The Mission San Diego de Alcala was the first mission founded in Alta California, in 1769 by Father Junípero Serra. The location of the current mission is the second location, having been moved to more fertile soil five years after the mission was established. The original site was on a bluff overlooking the water, where the Presidio was located (there is a park preserving the site, but no original historic structures remain), so it is aptly named Presidio Hill. The Presidio was also founded in 1769, a few months earlier than the Mission.
Colonists began arriving shortly after the mission was built, but sadly, there was an uprising by the Native Americans, who killed the priest and two other people and burned the mission. It was rebuilt at the original site as a fireproof adobe, but in 1774 it was moved 6 miles inland along the San Diego River to ensure a consistent water supply. Like other missions from the time, it was destroyed periodically by earthquakes; in this case earthquakes struck both in 1803 and 1812.
Most of the current mission was rebuilt in 1931; at that time only one wall of the mission remained, and the rest was a ruin. The mission has a self-guided tour, where you can walk through the priest’s quarters, the church, the garden and a smaller chapel. The tour was interesting, as there are several informational signs detailing what life was like for the priests and the Native Americans living at the Mission. It is an active Catholic parish, so if you want to go inside the chapel, you do need to time your visit so that it is not during Mass. Or, alternatively, you can attend Mass and experience it in this beautiful historic church. The Mission San Diego de Alcala is designated as a Basilica, or a church of historic significance.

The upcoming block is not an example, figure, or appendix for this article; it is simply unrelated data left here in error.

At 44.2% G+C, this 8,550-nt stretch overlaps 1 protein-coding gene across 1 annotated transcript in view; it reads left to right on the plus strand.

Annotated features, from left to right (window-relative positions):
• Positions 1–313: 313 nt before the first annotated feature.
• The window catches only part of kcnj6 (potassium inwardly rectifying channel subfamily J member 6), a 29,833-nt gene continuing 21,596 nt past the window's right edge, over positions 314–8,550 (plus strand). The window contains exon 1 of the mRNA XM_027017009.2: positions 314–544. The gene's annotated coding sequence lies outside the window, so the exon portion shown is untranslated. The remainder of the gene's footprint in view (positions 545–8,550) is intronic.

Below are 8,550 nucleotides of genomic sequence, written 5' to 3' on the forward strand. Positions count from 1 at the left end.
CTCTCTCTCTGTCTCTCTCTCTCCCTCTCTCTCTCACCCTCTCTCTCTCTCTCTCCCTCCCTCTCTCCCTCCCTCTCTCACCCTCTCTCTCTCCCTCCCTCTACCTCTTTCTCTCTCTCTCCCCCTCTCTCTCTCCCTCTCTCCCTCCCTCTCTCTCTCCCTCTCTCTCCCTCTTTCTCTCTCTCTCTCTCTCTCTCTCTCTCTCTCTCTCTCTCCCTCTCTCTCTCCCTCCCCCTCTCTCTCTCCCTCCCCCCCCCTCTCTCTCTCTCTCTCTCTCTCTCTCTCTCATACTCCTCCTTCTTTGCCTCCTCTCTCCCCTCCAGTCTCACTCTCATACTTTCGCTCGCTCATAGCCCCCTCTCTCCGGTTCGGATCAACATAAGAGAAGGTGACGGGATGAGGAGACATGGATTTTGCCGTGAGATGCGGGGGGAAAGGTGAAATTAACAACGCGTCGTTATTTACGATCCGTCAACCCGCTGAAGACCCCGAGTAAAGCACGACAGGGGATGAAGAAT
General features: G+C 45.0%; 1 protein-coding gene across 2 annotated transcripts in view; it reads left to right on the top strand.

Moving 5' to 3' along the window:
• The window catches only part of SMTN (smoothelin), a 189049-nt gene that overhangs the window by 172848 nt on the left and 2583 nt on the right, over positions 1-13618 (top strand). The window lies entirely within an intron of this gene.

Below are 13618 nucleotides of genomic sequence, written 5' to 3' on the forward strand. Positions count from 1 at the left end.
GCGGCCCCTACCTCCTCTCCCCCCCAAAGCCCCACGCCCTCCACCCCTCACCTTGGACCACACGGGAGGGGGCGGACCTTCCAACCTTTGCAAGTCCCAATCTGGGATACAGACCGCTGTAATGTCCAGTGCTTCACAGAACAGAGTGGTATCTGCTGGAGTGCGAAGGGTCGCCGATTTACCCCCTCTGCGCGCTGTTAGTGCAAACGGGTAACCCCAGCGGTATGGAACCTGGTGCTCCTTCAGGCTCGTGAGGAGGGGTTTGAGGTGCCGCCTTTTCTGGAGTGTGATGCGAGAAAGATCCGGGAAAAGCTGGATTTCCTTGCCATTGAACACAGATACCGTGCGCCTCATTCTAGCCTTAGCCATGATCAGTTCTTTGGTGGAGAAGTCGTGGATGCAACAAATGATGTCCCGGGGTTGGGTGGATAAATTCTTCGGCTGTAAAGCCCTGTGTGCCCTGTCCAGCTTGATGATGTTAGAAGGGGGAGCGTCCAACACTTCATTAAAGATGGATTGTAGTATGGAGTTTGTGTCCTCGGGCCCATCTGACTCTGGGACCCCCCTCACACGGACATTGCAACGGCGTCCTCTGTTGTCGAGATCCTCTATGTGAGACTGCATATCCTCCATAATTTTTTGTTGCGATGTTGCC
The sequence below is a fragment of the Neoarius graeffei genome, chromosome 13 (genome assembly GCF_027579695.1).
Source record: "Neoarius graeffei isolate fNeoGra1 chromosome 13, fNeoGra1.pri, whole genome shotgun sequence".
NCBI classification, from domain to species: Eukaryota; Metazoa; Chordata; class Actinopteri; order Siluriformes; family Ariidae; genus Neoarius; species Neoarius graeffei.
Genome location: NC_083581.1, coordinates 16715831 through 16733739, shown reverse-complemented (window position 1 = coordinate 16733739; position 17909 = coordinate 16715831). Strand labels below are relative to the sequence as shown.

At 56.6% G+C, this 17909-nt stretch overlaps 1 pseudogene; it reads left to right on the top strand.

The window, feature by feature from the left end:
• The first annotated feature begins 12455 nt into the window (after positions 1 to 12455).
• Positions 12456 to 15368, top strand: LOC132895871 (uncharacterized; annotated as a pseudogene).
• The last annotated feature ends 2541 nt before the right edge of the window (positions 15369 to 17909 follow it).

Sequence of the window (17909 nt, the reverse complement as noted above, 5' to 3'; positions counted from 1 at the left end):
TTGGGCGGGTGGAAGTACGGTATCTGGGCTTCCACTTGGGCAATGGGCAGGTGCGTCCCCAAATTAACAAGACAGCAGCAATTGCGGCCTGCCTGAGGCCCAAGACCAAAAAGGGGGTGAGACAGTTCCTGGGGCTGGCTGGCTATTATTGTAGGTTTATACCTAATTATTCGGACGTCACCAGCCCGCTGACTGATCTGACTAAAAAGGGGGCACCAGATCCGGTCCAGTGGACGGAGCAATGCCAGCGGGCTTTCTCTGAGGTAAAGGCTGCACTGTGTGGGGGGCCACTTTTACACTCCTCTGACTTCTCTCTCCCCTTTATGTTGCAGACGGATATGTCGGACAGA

The garden was beautiful, with lots of blooming flowers, including several interesting colors of Bougainvillea. The mission also has two historic bells in the bell tower with a description of the history of the bell. I love reading about the little details of a place. The three small bells on top are copies of originals. The large bell on the bottom left (in my photo taken from the garden) is an 1894 recasting of the original Mater de la Rossa bell. It is the largest of the two larger bells, weighing 1200 pounds! The bottom bell on the right is from 1802, and weighs 805 pounds. It is amazingly intricate with a crown motif on the top. The cross at the top of the bell tower is made from timbers from the original Mission.
In the garden there is an area with the stations of the cross, and interestingly they have an abstract representation taking center stage. If you aren’t familiar with the stations of the cross, they are:
- One: Jesus is Sentenced to Death
- Two: Jesus Takes His Cross
- Three: Jesus Falls
- Four: Jesus Meets Mary, His Mother
- Five: Jesus is Helped by Simon
- Six: Veronica Helps Jesus
- Seven: Jesus Falls a Second Time
- Eight: Jesus Talks to Some Mothers
- Nine: Jesus Falls for the Third and Last Time
- Ten: Jesus is Stripped
- Eleven: Jesus is Nailed to the Cross
- Twelve: Jesus Dies on the Cross
- Thirteen: Jesus is Taken Down from the Cross
- Fourteen: Jesus is Laid in the Tomb
Off the courtyard is a small chapel (La Capilla), with the altar and choir stalls that were brought over from a 17th century Spanish convent. They were amazing. The stone floor in La Capilla came from Our Lady of Guadalupe Basilica in Mexico City.
The Mission San Diego de Alcala was beautiful and it was certainly worth a visit to see this historic site. And it brings my total of California Missions up to 6. I still have so many more to see!